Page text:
Michael Geist points the way to an interesting Vancouver Sun article, reporting on the B.C. provincial government's inclusion of copyright notices in packets of documents turned over to journalists under B.C.'s Freedom of Information and Privacy Protection Act, a Canadian analog of our state FOI laws. Stanley Tromp, writing for the Sun, explains:
Soon afterward, I was perplexed to receive "notices" slipped inside packages of documents mailed to me in response to some of my FOI requests. These letters warned me that: "These records are protected by copyright under the federal Copyright Act, pursuant to which unauthorized reproduction of works is forbidden."
If I wanted to redistribute even a portion of these records, I would have to send a special request (which could be denied) to the IPP, and also pay up. The implicit threat that I could be sued for non-compliance was clear.
The notion that the media may not inform readers of harms to the public interest without first pleading for the state's permission and paying a copyright fee is deeply troubling.
After several years of this process, I complained to B.C.'s information and privacy commissioner, David Loukidelis, an inquiry was begun, and a ruling is expected.
I agree with Tromp that it is "deeply troubling" that a government would invoke its intellectual property rights to limit permissible uses of information made available to the public under a legislative regime designed to promote transparency and accountability in, as well as open debate about, the inner workings of government.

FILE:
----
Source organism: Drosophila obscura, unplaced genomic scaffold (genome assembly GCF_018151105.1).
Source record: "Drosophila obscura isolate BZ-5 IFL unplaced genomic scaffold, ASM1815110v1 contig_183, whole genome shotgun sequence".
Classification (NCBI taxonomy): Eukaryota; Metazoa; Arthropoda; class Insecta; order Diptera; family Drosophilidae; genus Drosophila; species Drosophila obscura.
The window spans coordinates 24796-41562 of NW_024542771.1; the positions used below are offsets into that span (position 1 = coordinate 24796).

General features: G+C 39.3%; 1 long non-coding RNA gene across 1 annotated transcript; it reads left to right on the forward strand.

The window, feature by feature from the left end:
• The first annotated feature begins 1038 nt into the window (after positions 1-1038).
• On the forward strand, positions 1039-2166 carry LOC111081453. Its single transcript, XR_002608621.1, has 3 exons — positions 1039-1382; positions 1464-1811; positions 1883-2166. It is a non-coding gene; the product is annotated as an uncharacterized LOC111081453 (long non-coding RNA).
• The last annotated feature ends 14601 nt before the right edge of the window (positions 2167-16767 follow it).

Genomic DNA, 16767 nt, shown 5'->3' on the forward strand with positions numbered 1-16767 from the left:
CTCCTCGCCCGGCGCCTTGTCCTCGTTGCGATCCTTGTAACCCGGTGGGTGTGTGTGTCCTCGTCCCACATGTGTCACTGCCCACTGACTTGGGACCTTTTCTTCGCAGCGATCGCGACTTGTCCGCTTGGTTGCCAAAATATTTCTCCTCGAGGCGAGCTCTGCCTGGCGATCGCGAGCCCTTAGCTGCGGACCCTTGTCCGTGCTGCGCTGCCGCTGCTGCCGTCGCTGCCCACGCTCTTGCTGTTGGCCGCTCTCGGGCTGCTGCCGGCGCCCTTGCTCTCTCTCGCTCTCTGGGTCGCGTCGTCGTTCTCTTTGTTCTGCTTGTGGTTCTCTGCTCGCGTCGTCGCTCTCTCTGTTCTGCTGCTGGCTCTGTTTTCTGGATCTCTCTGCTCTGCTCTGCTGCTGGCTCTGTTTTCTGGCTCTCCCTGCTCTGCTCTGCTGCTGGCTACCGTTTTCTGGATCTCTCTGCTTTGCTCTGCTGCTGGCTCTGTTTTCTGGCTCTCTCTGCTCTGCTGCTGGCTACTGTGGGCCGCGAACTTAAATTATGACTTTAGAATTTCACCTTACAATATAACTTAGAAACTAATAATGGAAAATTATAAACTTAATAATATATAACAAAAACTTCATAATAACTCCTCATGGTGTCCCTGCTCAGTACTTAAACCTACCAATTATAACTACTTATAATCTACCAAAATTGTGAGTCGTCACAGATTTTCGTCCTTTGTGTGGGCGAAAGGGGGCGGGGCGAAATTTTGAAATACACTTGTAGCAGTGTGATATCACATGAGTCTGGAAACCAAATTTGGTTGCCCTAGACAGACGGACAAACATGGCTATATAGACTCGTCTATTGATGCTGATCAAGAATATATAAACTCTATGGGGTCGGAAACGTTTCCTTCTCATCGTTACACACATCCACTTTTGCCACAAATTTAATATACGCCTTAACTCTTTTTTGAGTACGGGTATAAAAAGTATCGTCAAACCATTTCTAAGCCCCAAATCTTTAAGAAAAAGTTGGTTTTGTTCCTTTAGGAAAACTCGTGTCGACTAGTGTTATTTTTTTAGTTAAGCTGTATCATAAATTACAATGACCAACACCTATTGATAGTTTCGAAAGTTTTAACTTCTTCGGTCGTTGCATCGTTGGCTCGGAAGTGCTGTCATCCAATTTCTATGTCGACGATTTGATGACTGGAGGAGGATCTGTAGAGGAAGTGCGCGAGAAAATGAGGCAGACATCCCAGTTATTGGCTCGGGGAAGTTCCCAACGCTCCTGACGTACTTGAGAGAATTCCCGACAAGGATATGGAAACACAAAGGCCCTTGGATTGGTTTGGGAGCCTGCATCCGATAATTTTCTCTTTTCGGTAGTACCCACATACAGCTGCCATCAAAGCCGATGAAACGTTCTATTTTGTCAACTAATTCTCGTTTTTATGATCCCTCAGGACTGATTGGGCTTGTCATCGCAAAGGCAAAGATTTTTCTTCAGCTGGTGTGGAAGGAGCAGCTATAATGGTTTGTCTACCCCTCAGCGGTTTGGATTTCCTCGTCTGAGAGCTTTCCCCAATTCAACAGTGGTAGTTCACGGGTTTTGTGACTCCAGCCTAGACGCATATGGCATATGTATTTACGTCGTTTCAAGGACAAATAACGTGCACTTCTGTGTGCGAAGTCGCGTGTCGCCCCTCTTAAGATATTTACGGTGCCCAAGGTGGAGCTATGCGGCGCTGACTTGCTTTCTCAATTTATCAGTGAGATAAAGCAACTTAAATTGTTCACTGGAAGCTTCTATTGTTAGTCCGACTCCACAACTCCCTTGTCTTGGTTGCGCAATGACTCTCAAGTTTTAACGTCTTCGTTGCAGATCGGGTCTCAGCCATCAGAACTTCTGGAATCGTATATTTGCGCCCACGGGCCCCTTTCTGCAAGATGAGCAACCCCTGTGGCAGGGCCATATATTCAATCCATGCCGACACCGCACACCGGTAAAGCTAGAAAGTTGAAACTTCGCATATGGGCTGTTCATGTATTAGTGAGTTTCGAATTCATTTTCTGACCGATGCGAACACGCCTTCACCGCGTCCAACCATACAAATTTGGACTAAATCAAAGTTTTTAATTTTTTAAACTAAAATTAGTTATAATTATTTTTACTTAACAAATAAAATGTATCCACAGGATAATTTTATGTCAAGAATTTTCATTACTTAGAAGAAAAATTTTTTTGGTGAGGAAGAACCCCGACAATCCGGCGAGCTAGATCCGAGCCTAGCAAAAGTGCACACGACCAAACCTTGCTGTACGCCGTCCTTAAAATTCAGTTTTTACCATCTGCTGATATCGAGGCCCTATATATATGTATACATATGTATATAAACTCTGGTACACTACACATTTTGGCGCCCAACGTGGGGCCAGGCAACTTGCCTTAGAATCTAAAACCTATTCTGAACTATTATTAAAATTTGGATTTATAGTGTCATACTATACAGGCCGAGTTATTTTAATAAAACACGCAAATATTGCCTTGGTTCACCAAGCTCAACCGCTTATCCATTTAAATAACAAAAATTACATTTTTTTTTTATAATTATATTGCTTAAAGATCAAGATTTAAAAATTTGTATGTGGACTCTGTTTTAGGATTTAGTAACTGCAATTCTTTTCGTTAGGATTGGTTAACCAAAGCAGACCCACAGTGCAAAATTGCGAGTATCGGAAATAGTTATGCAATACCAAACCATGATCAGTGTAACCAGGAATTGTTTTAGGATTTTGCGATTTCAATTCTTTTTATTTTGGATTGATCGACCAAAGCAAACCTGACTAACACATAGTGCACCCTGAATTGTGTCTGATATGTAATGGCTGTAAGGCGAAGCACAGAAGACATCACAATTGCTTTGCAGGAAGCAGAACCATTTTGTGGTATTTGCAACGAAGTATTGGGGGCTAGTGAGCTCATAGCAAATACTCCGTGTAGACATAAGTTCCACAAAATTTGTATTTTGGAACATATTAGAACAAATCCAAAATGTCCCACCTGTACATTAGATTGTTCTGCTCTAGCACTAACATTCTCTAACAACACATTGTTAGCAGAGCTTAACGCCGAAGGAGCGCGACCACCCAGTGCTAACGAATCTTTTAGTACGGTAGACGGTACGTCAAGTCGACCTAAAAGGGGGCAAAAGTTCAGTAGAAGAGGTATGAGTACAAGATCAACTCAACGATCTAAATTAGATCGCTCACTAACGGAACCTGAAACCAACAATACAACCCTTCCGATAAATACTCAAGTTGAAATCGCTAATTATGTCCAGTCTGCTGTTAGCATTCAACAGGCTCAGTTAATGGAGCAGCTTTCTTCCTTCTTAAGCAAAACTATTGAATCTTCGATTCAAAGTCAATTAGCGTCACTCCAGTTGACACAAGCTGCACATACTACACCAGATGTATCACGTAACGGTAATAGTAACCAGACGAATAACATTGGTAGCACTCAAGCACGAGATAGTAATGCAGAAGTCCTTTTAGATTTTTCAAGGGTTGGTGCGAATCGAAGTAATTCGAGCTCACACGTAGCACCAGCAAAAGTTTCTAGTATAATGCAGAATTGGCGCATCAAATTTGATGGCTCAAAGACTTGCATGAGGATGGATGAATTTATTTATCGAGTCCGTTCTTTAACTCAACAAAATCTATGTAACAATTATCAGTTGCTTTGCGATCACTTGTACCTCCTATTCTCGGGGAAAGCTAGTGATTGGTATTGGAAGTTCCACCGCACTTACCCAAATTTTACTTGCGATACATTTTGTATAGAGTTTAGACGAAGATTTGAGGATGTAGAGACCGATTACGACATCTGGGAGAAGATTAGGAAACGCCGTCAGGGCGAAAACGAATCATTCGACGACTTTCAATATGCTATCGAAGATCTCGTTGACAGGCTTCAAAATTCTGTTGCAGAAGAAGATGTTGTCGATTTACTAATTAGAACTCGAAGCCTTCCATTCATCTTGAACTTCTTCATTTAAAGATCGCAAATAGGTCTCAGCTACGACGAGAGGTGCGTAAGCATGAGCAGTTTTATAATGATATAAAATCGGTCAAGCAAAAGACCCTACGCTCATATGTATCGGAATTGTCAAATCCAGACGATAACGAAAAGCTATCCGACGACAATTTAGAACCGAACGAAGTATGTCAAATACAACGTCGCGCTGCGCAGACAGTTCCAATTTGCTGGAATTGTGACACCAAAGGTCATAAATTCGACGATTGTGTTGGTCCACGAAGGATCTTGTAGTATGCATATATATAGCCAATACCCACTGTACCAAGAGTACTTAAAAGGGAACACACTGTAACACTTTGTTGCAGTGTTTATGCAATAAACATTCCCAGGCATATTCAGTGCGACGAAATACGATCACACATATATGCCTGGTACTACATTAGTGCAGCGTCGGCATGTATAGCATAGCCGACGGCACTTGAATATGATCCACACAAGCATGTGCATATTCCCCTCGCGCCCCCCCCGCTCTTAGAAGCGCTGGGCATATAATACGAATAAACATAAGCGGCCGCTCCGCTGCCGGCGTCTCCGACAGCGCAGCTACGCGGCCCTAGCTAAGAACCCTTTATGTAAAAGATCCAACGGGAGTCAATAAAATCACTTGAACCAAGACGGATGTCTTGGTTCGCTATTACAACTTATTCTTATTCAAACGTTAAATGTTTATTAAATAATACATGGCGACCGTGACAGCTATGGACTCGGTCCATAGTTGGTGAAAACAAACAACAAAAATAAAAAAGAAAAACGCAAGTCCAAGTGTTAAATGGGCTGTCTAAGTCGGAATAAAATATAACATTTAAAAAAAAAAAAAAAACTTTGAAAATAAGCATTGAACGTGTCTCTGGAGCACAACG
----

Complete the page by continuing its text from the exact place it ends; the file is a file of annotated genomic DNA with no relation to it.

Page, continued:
This is an area where U.S. copyright law compares (somewhat) favorably with some other copyright regimes around the world. Section 105 of the U.S. Copyright Act makes works of the federal government ineligible for copyright protection. In contrast, Candada, Australia, New Zealand, and the UK assert what is known as "crown copyright" in government works.
By its terms, however, Section 105 does not apply to works of state governments. U.S. states therefore theoretically could claim copyright in government-prepared works released under state FOI laws. Copyright protection for factual works is extremely "thin," however, and many government records would likely have little original expression, making it hard for the government to make out its case. Of course, the accuracy of this characterization would depend on the kind of government document in question. The standard of copyright originality is low, and certainly some government documents contain a good deal of original expression. Fortunately, the issue has never come up, at least as far as I know. I suspect that there would be strong public outcry in the United States if a state government were to do what B.C. is doing.
A side note: some U.S. cases suggest that state statutes and court decisions are not eligible for copyright protection. See, e.g., Banks v. Manchester, 128 U.S. 244 (1888); Georgia v. Harrison Co., 548 F. Supp. 110 (N.D. Ga. 1982), vacated by agreement between the parties, 559 F. supp. 37 (N.D. Ga. 1983). But the reasoning of these cases does not necessarily extend to other government records -- copyright could apply to everyday works of authorship prepared by employees of state governments. As the Nimmer treatise points out, however: "The question remains whether, under circumstances seeking to impede public access to materials of legitimate interest, enforcement of state government copyrights might violate the First or Fourteenth Amendment." 1-5 Nimmer on Copyright § 5.14 (2008). Now that would be an interesting case!